It seems it was known to be a possibility, but looked down on and supressed as part of a mishandling of Surak's teachings.

    No. Vulcans are a telepathic race. No doubt abilities vary due to personal makeup AND due to training (just as humans vary in natural abilities and how we use what we are born with and also can improve some things due to training).

    This is still fully supported, even with Enterprise being canon.

    I just think Manny and what he's done this year has set things back on course, due to B&B leaving it all a little murky and even giving some misimpressions that could be easilly used to think standing continuity has been violated.

    Again, Manny rescued us from that, and things are back on course now.

    We just need three more years of such corrections, is all, to make sure all is well. ;)
  11. T'Parm

    T'Parm Captain Captain

    Nov 9, 2001
    Aurora, CO, USA
    Boy this was an old thread. Um why did you dig it up?
  12. Mr Bungle

    Mr Bungle Rear Admiral Rear Admiral

    Jan 31, 2004
    The Lowlands
    Re: After watching STIII:TSFS, Ent Vulcans make se

    A lot has happened to ENT-era Vulcan since this thread. ;)
  13. Mutai Sho-Rin

    Mutai Sho-Rin Crusty Old Bastard Moderator

    Jul 31, 2001
    Orange, CA USA
    For me, T'Pol and the rest of the ENT era Vulcans made perfect sense. See, I was untainted by baseless fannon fantasy that Vulcans were a monolithic society of emotionless automatons. God forbid that every human should behave exactly the same, especially if it were like Bill O'Reilly. :p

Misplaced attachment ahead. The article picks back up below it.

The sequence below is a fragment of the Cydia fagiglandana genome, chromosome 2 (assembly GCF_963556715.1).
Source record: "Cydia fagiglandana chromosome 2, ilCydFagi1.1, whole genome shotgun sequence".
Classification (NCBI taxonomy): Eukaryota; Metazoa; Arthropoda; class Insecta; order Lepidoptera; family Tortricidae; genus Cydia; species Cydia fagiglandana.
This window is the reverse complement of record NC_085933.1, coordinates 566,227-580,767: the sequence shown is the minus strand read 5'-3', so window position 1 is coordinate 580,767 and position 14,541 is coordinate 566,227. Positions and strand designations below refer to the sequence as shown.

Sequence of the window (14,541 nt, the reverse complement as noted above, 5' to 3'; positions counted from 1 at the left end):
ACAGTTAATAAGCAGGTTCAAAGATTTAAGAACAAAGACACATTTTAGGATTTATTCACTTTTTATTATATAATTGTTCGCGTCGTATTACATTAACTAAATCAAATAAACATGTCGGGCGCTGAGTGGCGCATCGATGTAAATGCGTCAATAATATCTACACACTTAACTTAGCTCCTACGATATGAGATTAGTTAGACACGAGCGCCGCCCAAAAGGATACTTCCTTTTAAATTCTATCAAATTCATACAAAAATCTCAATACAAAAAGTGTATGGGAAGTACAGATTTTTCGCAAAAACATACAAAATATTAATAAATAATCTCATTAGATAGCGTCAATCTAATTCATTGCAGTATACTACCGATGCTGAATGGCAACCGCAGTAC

14. BJensen

    BJensen Fleet Captain Fleet Captain

    Jan 23, 2003
    ^ if it weren't for the fact that all Trek has the overwhelming tendency to portray 'aliens' as monolthic cultures, your POV would be more credible. If Bill O'Reilly was the model for an alien race on Trek, you'd be sure to get a planet full of them. :p :p
  15. Roshi

    Roshi Admiral Admiral

    Nov 22, 2004
    :eek: Whoa! Even threads can rise from the dead! :angel:
  16. Matt

    Matt Commodore Commodore

    Mar 16, 2004
    Phoenix, Arizona
    Jesus CHRIST is everything you hate caused by "TPTB"?!?!

    Tim Russ decided to emulate Nimoy but be more stern and drab at it.
  17. gastrof

    gastrof Rear Admiral Rear Admiral

    May 11, 2001
    New Vulcan
    I feel like an idiot replying to this thread.

    Is he a troll? They do that sometimes. Bring up old threads just to create confusion and see who won't notice it's old.


    Like we needed stuff like this right now... :(
  18. vulcanshoolmarm

    vulcanshoolmarm Fleet Captain Fleet Captain

    Jan 29, 2005
    Fort Worth, Texas
    To some of us newbies on this board, this is a new thread.

    Something to think about regarding Enterprise's Vulcans. They have apparently strayed from Sarek's teaching and some of them aren't Vulcan, they're Romulan spies and trouble makers. In general I've been ok with Enterprise's Vulcans because they don't seem all that different from Spock and Sarek. Tuvok was the one that seemed wrong to me. Instead of having emotions that he controlled, it felt like he just didn't have any emotions. But then thinking back, most of the Vulcan characters I've liked have spent a lot of time with humans and that has to have changed them somewhat.
  19. flux_29

    flux_29 Commodore Commodore

    Mar 22, 2005
    i think the Kir'shara was the turning point because up untill it was discovered, Vulcans had to interprit Surak's teachings and as we all know everyone has their own opinions on topics only their opinions controled there society.
  20. The Wormhole

    The Wormhole Fleet Admiral Admiral

    Jul 23, 2001
    The Wormhole
    It doesn't matter if you think you found evidence in other Treks which has Vulcans acting like they did in Enterprise. Enterprise Vulcans were different than Vulcans in other Treks. This is canon. The Vulcan arc earlier this year (you know "The Forge", "Awakening" and "Kir'shara") have proven so. In fact, "Kir'shara" even showed that Enterprise Vulcans were under Romulan influence. Case closed.